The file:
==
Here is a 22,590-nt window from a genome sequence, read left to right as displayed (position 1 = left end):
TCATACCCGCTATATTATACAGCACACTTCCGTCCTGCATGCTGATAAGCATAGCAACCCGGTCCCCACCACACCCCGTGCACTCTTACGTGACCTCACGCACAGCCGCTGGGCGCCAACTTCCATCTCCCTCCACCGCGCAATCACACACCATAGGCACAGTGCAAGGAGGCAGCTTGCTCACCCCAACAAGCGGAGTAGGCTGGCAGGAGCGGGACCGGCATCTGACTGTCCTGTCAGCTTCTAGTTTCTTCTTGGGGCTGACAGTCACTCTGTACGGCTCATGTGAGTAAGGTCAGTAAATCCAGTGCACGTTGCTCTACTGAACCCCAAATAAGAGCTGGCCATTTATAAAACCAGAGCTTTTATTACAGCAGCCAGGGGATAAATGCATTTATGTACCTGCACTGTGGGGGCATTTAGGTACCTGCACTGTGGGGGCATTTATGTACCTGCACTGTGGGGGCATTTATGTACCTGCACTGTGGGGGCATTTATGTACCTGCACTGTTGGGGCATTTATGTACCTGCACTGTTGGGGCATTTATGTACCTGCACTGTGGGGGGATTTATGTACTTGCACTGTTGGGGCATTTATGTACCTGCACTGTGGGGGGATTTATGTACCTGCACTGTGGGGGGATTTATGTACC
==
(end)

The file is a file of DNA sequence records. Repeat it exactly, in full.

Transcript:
Here is a 22,590-nt window from a genome sequence, read left to right as displayed (position 1 = left end):
TCATACCCGCTATATTATACAGCACACTTCCGTCCTGCATGCTGATAAGCATAGCAACCCGGTCCCCACCACACCCCGTGCACTCTTACGTGACCTCACGCACAGCCGCTGGGCGCCAACTTCCATCTCCCTCCACCGCGCAATCACACACCATAGGCACAGTGCAAGGAGGCAGCTTGCTCACCCCAACAAGCGGAGTAGGCTGGCAGGAGCGGGACCGGCATCTGACTGTCCTGTCAGCTTCTAGTTTCTTCTTGGGGCTGACAGTCACTCTGTACGGCTCATGTGAGTAAGGTCAGTAAATCCAGTGCACGTTGCTCTACTGAACCCCAAATAAGAGCTGGCCATTTATAAAACCAGAGCTTTTATTACAGCAGCCAGGGGATAAATGCATTTATGTACCTGCACTGTGGGGGCATTTAGGTACCTGCACTGTGGGGGCATTTATGTACCTGCACTGTGGGGGCATTTATGTACCTGCACTGTGGGGGCATTTATGTACCTGCACTGTTGGGGCATTTATGTACCTGCACTGTTGGGGCATTTATGTACCTGCACTGTGGGGGGATTTATGTACTTGCACTGTTGGGGCATTTATGTACCTGCACTGTGGGGGGATTTATGTACCTGCACTGTGGGGGGATTTATGTACC